The Home Buyers’ Plan (HBP) allows first-time home buyers to withdraw up to $35,000 (or potentially $70,000 for couples) from their Registered Retirement Savings Plan (RRSP) tax-free to put toward buying or building a first home.
You can also withdraw money from your RRSP without tax consequences if you are buying or building a home for a relative with a disability. The funds must be paid back into your RRSP within 15 years.
Who is eligible for the Home Buyers’ Plan?
To participate in the Home Buyers’ Plan you must fulfill a variety of conditions:
- You must be a resident of Canada.
- The home must be your principal residence within a year of building or buying it.
- You must be a first-time home buyer. According to the government of Canada’s website, “You are considered a first-time home buyer if, in the four-year period, you did not occupy a home that you owned or one that your current spouse or common-law partner owned.”
- If you are not a first-time home buyer, you can still qualify if you plan to buy or build a home for a relative with a disability.
- Applicants must have a written agreement to buy or build a home for themselves or for a relative with a disability.
- Qualifying homes must be located in Canada. All types of homes, including single-family, semi-detached, townhouses, mobile homes, condominium and apartment units, etc., qualify. There may be some exceptions for co-op housing.
Note that even if you have already participated in the Home Buyers’ Plan, you may be eligible to apply again as long as you have repaid the money you withdrew previously from your RRSP and you meet all the other HBP eligibility conditions.
How to apply to The Home Buyers’ Plan
To begin the process of applying for the Home Buyers’ Plan, you must download and fill out form T1036, which is entitled ‘Home Buyers’ Plan (HBP) Request to Withdraw Funds from an RRSP’. You must fill out Area 1 and the financial institution holding your RRSP fills out Area 2.
Afterwards, your RRSP provider will deposit the funds into the account of your choosing. The financial institution will also send you a T4RSP slip. This slip will confirm how much you withdrew from your RRSP and will serve a supporting document for your tax return the following year.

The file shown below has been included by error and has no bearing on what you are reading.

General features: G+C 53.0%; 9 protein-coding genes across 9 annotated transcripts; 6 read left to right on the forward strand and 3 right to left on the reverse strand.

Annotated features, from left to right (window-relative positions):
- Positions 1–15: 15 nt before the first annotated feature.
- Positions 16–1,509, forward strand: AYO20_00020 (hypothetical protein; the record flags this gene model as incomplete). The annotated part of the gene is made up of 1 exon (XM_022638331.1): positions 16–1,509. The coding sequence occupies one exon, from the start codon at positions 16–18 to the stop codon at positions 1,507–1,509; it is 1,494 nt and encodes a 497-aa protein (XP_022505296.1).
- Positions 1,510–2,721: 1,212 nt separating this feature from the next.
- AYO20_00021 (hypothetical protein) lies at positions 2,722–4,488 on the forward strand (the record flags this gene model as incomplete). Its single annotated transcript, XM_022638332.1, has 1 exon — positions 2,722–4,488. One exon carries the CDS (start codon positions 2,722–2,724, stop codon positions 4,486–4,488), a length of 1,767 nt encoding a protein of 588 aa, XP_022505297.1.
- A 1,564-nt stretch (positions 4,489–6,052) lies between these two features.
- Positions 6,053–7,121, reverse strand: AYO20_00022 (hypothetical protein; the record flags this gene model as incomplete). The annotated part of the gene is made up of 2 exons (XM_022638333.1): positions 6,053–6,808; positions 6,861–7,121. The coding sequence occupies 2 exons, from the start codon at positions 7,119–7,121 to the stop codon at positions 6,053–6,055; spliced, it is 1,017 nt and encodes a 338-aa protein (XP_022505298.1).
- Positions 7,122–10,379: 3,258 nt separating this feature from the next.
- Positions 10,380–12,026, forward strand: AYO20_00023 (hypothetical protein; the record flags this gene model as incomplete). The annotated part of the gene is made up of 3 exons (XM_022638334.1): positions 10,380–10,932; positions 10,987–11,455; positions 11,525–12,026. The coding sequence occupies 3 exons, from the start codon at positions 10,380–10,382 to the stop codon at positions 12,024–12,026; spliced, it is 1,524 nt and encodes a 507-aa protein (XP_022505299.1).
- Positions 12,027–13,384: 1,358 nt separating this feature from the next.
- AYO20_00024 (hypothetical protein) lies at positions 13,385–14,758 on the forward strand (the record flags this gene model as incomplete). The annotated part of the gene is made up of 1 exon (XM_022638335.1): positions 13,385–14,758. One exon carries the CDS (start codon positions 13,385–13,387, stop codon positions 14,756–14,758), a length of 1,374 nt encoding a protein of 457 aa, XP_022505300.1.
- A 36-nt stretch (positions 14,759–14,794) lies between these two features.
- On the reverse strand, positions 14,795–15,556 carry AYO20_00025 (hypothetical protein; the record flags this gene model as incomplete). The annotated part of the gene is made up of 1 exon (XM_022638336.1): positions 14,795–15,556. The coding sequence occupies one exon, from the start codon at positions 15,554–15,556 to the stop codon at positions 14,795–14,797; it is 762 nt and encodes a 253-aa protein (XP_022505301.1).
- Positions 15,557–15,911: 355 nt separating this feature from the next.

How does the Home Buyers’ Plan work?
Once you are approved for the Home Buyers’ Plan, you can withdraw up to $35,000 from your RRSP without paying any withholding taxes. However, your RRSP funds must have been in your RRSP for at least 90 days, or they are not eligible for withdrawal under the HBP. You have until October 1st of the year following your withdrawal to buy or build your home.
Furthermore, you must withdraw the amount from your RRSP no later than 30 days of taking the title of your new home. All your withdrawals under the HBP must be made within one calendar year.
How to repay the Home Buyers’ Plan amount
Participants in the Home Buyers’ Plan must repay the amount they withdrew from their RRSP within 15 years. The minimum annual repayment amounts are essentially the length of time you have to pay back the loan (15 years) divided by the amount you withdrew.
For example, if you withdrew the entire allowable amount of $35,000, your minimum annual repayments would be $2,333 ($35,000 / 15). The first payment is due two years after you made your first withdrawal.
You repay the HBP by depositing the allotted amount back into your RRSP before the annual RRSP deadline. The Canada Revenue Agency sends participants a Home Buyers’ Plan account statement in their notice of assessment. The HBP statement details how much you’ve already paid back and how much you have yet to repay.
You are allowed to pay back more than you owe, which will reduce your yearly payments overall. Your repayments of the HBP do not count towards your yearly RRSP deduction limits.
Can you cancel the Home Buyers’ Plan?
You are generally not allowed to cancel your participation in the HBP. There are some exceptions, including:
- You or your disabled relative did not buy or build a home by October 1 of the year following the date you withdrew the money from your RRSP.
- You became a non-resident of Canada before purchasing the home.
If you do want to cancel the Home Buyers’ Plan, you must include a receipt of a repayment to your RRSP, a letter explaining your reasons, and complete form RC471 Home Buyers’ Plan (HBP) Cancellation and send it all to the CRA. If you do not repay the full amount you took out of your RRSP, then any remaining amount will be considered taxable income.
Pros and cons of the Home Buyers’ Plan
- The HBP acts like an interest-free loan
- The HBP gives you access to money that could make it easier and a less onerous financial burden to buy your first home
- You have to make yearly repayments
- You forgo potential tax-sheltered investment/savings growth by taking money out of your RRSP for a period of time
Some other national first-time home buying programs include:
- First-Time Home Buyer Incentive. The government gives eligible home buyers a tax-free loan amounting to 5% or 10% of an eligible property’s purchase price.
- GST/HST New Housing Rebate. Eligible home buyers can recover some of the GST or the federal part of the HST they paid on a newly built home.
- Home Buyers’ tax credit. Eligible first-time home buyers can receive a $5,000 non-refundable income tax credit.